Cultural heritage in Patagonia

By Carolyn Fry

Geographical magazine editor Carolyn Fry and photographer Alex Benwell travelled to Argentina to visit a museum that is telling the story of Patagonia's multicultural people

A few treasured possessions were all they could take. 153 Welsh men, women and children packed up clothes, furniture, books and letters and boarded the tea clipper Mimosa in Liverpool docks. The families sought a new life in a place with enough land for everyone and where their children could grow up learning Welsh culture and language, not English. Exactly two months later, after a gruelling Atlantic journey, they arrived on the eastern coast of Argentina. When they disembarked, in the harsh winter chill of 1865, one woman gave birth to a daughter on the beach.

The land at which the settlers arrived was a wild, empty place, where rugged mountain ranges encircled wide, wind-swept plains. Today, the region is still sparsely populated; just under two million people live in 673,000 square kilometres, but there is a sense of order to the place. The solid-looking homesteads that dot the plains are bordered by neat rows of upright Lombardy poplar trees, planted to keep out the wind. Distances between settlements are long, but the major roads are well tarmacked. Although the first settlers faced hunger, hardship and loneliness, their legacy is a society that has learned to live comfortably with the harsh terrain.

While some modern Patagonians choose to live in remote villages, many have clustered together in towns on its east coast. A few settlements, such as Trelew and Gaiman, have retained their Welsh characteristics. Red dragons look out from the top of public buildings and the red, white and green Welsh flag is displayed prominently. In early May and mid-September, Gaiman still hosts traditional Welsh Eisteddfodd festivals. 'These days the descendants are spread out rather than living together in communities,' explains Marcelo Gavirati, who lives in the town where the Welsh first arrived and speaks Spanish with more than a hint of a Welsh accent. 'But many have become interested in tracing their family histories.'

Museo Leleque

Stories of the lives of the early settlers in Patagonia have now been carefully pieced together with memorabilia to create a museum, Museo Leleque. The collection is housed in two low, white buildings on a wide, windy plain 1,350km southwest of Buenos Aires. The museum's isolated location reflects the solitariness of the lives of the communities depicted inside. In five themed rooms and a reconstructed boliche, or general store, visitors are taken on a journey through Patagonia's past. It begins over 12,500 years ago with the earliest natives, takes in successive waves of immigrants and moves on to present-day life on Argentina's vast ranches or estancias. 'Children in Argentina learn very little about Patagonian history,' says Rodolpho Casamiquela, Scientific Director of the museum and President of the Ameghino Foundation. 'But it is important that people learn about the different cultures that came. The mix of natives and pioneers is what has made Patagonia what it is today.'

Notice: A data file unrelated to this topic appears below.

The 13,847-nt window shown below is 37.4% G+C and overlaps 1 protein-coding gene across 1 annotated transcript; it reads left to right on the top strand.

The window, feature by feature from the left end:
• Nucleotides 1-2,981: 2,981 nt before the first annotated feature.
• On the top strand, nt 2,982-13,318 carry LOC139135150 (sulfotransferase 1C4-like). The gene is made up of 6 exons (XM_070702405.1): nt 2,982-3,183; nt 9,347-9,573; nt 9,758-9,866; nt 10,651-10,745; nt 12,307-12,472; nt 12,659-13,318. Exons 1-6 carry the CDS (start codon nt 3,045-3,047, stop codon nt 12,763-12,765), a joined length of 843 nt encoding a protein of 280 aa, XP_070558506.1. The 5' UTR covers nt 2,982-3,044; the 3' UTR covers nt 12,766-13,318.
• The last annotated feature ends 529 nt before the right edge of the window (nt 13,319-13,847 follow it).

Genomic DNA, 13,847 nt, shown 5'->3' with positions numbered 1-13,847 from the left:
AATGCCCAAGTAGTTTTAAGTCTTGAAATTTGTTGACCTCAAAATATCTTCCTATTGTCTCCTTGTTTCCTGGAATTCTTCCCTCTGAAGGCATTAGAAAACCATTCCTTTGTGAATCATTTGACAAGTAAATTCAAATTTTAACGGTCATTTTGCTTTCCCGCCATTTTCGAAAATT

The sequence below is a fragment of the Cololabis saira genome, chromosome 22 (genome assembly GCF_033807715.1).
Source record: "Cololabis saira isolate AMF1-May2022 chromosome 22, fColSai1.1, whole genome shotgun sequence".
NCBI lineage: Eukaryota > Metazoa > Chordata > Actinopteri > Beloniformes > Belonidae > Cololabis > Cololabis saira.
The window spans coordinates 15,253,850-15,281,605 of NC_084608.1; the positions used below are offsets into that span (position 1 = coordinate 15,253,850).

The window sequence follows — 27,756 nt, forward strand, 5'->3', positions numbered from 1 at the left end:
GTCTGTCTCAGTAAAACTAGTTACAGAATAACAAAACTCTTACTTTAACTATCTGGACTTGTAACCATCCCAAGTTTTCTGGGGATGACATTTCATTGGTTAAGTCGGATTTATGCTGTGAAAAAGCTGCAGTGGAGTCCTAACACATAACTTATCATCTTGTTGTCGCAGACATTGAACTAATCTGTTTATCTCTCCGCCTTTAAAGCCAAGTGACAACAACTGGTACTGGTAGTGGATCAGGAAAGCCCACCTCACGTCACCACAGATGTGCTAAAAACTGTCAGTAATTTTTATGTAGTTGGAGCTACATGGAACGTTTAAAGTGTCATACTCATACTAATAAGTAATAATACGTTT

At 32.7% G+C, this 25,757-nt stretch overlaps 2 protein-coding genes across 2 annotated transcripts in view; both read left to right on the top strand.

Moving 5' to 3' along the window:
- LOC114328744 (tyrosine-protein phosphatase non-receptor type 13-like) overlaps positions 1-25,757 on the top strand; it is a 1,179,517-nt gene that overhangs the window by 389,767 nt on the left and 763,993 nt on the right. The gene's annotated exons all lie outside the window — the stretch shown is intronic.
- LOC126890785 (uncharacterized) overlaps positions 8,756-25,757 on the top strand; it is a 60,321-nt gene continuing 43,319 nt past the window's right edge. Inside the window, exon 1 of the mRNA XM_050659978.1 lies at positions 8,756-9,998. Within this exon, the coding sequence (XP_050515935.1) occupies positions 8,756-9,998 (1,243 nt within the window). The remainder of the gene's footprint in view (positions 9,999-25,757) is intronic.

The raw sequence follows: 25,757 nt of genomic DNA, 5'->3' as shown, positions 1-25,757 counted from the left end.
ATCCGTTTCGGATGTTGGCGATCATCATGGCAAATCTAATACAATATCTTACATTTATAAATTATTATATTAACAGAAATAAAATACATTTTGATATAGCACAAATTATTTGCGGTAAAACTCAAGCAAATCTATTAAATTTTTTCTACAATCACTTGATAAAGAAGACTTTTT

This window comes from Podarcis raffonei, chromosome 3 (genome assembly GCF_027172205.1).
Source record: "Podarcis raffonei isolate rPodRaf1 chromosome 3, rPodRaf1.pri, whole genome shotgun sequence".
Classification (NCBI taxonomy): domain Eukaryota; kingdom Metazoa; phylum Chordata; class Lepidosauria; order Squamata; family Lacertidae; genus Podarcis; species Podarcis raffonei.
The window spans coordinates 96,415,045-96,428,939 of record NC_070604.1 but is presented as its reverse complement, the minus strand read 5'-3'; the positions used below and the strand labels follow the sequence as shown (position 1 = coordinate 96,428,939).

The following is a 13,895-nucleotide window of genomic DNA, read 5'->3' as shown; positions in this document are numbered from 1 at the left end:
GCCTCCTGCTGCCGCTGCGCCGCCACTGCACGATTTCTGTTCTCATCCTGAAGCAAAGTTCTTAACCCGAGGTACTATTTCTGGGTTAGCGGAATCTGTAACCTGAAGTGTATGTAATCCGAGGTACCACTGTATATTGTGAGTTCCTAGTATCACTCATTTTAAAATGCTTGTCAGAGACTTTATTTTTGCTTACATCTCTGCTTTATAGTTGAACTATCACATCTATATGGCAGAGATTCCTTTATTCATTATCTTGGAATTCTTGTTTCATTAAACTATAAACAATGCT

Cultural melting pot

The names of the people that peer out from faded black and white photographs around the museum give away a multitude of backgrounds. There are the Middle Eastern Jalil family, the Ap Iwans from Wales, native Francisco Mahuelquir and, of course, the proud-looking woman in the high-necked dress, Maria Elizabeth Humphries, the baby born on the beach all those years ago. As news spread that Patagonia offered a life free from economic hardship and war, Lebanese, Spanish and Italian families arrived. The Welsh farmed the land, while the Arabs set up boliches to trade the goods they produced. Later, English and Spanish settlers built up and managed the estancias. In the smaller of the museum's two buildings, Leleque's original general store has been recreated as a café for visitors. On wooden shelves behind a long bar stand bottles of Russian vodka and Dutch advocaat, while a poster on the wall of two men wrestling declares Guinness to be fortalece - strength giving. The original boliche would have sold everything from alcohol to blankets, timber to bread, and would have supplied all the 20 or so local families.

Among the artefacts housed in the museum are records from the general store's ledger showing that two particularly notorious customers bought provisions there. Their names are listed as Henry Place and Santiago Ryan but historians now know that these were pseudonyms used by Butch Cassidy and the Sundance Kid. The pair went on the run after robbing a bank in Nevada in 1900 and chose to lie low in Patagonia. Like many in southern Argentina in the early 20th century, Butch and Sundance invested their money in a sheep ranch. Sheep had only recently been introduced from the Falkland Islands and wool was viewed as the new 'white gold'. Many entrepreneurs set up ranches at this time, fencing in great swathes of land with barbed wire and populating the fields with Australian Merino and Corredale sheep.